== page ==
Last Wednesday at the Clinic, I caught up in ole talk with a dear friend who finally came in for a long overdue pedicure. We got into a banter regarding his toes…the reasons for his condition, and the worst case scenario. He exclaimed loudly that his toenails would NEVER look like the ones in my article done recently on Black Toes – to which I said it could. He exclaimed again, this time saying “In the name of Jesus…NEVER!”
He’s the prototype of the metro male: generally quite concerned about his appearance; in the barber shop at least twice per week; slim fitting trousers; and extremely pointed shoes. A lot of ladies take a second look; however, he’s in denial about his feet. Subungual Hematoma is occurring, along with hammering of his toes. But who am I to suggest such a thing! He’s not stopping his football, or reviewing his shoes…
It seemed to be a time for it, cause a few days prior to that, a business associate called me and came in for me to see what he described on the telephone as a blood clot; again Subungual Hematoma. His came from one of his hiking trips.
What Really is it?
I have mentioned the term Subungual Hematoma, and I’m sure the question on many minds is – what is it really? A subungual hematoma is a collection of blood, usually partially clotted, that tends to result from the breakage of a vein or blood vessel. It can happen through blunt trauma, or repetitive pressure. This blood then collects below the surface of the nail, causing it to appear bluish-black. It is sometimes accompanied by pain and swelling which will subside in a few days leaving only the discolouration behind.
Causes of Hematomas
Many of you would have developed such a mere month ago, with the trauma occurring during the Carnival season.
With hiking, the mountainous/hilly region can contribute; your foot can get hurt with a rock, or simply the impact from the pressure of climbing uphill then downhill. Sometimes, it’s because of inappropriate footwear or the sneakers/hiking boots being too tight, too big, or worn. This can lead to the blue-black colour under the nail, or a reddish hue. Basically the same occurs for Carnival; one other action that contributes in this scenario is persons mashing/jumping on your toes.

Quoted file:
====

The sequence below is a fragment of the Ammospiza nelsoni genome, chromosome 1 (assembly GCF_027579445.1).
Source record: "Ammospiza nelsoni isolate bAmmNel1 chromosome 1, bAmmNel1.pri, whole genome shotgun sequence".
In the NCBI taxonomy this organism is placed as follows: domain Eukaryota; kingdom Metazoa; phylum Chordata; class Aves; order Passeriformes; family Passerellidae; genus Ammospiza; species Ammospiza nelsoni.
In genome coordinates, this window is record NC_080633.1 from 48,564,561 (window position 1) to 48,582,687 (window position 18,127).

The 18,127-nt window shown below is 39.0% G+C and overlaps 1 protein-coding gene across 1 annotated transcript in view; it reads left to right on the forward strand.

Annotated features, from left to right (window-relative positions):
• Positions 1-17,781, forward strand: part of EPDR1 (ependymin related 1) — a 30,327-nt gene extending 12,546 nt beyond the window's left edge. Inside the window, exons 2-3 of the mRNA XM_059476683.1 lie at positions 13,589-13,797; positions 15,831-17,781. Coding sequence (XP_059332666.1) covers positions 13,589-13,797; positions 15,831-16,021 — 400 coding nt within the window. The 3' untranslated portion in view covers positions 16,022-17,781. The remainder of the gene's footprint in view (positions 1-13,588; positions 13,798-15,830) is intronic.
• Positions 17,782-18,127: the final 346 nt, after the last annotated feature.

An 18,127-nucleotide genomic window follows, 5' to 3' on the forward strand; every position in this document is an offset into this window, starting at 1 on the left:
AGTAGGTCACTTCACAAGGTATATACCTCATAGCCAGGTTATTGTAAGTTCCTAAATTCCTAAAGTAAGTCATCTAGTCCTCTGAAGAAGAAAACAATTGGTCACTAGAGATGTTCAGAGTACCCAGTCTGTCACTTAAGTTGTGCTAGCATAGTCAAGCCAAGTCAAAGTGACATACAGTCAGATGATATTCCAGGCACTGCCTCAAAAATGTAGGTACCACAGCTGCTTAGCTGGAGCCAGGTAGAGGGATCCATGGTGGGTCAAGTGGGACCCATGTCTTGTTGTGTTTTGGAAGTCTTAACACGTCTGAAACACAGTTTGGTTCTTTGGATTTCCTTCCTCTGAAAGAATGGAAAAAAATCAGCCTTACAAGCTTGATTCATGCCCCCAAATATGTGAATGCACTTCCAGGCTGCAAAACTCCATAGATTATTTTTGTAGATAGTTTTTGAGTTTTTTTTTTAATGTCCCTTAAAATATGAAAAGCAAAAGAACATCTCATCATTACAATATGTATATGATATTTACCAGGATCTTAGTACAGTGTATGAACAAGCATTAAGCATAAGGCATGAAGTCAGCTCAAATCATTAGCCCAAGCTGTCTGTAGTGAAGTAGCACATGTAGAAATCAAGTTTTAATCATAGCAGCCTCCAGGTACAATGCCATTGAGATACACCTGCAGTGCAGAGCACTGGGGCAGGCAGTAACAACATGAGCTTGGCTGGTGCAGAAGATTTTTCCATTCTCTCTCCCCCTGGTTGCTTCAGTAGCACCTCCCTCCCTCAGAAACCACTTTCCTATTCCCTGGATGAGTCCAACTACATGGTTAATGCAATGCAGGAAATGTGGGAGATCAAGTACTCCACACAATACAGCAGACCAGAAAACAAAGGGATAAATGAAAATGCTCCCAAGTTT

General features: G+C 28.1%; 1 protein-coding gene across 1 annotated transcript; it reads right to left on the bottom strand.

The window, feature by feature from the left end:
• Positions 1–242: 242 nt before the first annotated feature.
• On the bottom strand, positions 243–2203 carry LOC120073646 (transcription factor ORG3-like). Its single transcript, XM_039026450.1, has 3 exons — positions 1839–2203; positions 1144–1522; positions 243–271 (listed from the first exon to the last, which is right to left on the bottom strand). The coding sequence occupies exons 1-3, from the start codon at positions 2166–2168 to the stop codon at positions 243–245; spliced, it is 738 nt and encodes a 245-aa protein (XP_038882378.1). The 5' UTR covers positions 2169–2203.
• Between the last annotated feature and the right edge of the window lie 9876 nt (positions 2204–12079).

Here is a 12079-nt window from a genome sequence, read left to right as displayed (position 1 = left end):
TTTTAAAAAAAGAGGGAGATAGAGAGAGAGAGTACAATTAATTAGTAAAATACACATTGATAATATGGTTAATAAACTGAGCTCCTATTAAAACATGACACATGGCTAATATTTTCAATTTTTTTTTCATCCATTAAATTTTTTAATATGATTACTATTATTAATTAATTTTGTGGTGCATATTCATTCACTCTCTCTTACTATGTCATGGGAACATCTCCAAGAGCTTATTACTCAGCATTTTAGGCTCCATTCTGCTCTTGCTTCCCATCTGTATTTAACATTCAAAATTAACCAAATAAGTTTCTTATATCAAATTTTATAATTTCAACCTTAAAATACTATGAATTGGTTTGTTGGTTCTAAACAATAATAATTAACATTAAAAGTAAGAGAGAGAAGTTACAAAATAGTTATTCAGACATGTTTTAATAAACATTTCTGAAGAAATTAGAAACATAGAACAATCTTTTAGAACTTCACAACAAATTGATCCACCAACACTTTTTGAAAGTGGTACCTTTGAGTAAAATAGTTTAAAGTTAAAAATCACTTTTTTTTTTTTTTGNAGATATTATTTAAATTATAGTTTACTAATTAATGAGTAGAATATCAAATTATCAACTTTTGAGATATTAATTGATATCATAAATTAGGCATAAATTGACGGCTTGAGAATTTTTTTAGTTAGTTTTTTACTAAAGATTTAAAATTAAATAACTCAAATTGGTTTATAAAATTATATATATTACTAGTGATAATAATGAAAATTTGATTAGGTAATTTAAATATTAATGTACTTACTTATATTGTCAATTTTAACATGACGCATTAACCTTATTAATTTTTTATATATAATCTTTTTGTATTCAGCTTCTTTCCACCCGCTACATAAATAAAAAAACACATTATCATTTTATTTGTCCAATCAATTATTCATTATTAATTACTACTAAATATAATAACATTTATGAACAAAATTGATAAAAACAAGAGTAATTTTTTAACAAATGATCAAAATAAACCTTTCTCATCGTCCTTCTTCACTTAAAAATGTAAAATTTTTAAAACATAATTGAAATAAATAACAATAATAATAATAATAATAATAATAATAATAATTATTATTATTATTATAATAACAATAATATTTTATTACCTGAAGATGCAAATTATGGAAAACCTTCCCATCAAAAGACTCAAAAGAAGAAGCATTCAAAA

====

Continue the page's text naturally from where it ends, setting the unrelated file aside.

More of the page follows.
Other examples of blunt trauma would include hitting the finger with a hammer, slamming a finger in the car door, or dropping a heavy object on the toe.
This is often the result of regular activities, such as running, hiking, tennis, or soccer. It is common in athletes who run excessively. As you step forward for walking or running, the front part of the toes gets rubbed against the inner surface of the shoes. If you are wearing tight fitting shoes, then compression of the toe damages the nail bed. Consequently, a blister is formed under the toenail, and blood and fluid accumulate there. You may also get bruises under the nail if the size of the nail is so big that it is pushed at the front end of the shoe again and again.
What to do by way of treatment?
Initial treatment is with cold compresses and pain killers.The coloured spots will fade in about a fortnight; as each day passes, the colour can change as the blood pigment gets broken down.
Doctors may drain out the blood with the help of a surgical blade or rotary drill. They would then prescribe oral pain relieving medicines, along with antiseptic cream for topical application. In some cases, where the toenail turns black, they may recommend its complete removal.
Once the accumulated blood under the toenail is released, the pain and swelling will subside on its own. After a few days, you may lose the nail. However, it will grow back in a matter of 4-6 months. Then onwards you must try to prevent any kind of injury to the toes. This is possible by wearing of properly fitted shoes and regular trimming of the nails, so that the toes do not strike against the shoe recurrently.
A bruised nail is not a pretty sight and some nail techs may be tempted to use their skills to beautify the nail with false nails … don’t do it! Check a doctor, podiatrist, chiropodist, or foot health practitioner instead.
Your feet mirror your general health . . . cherish them!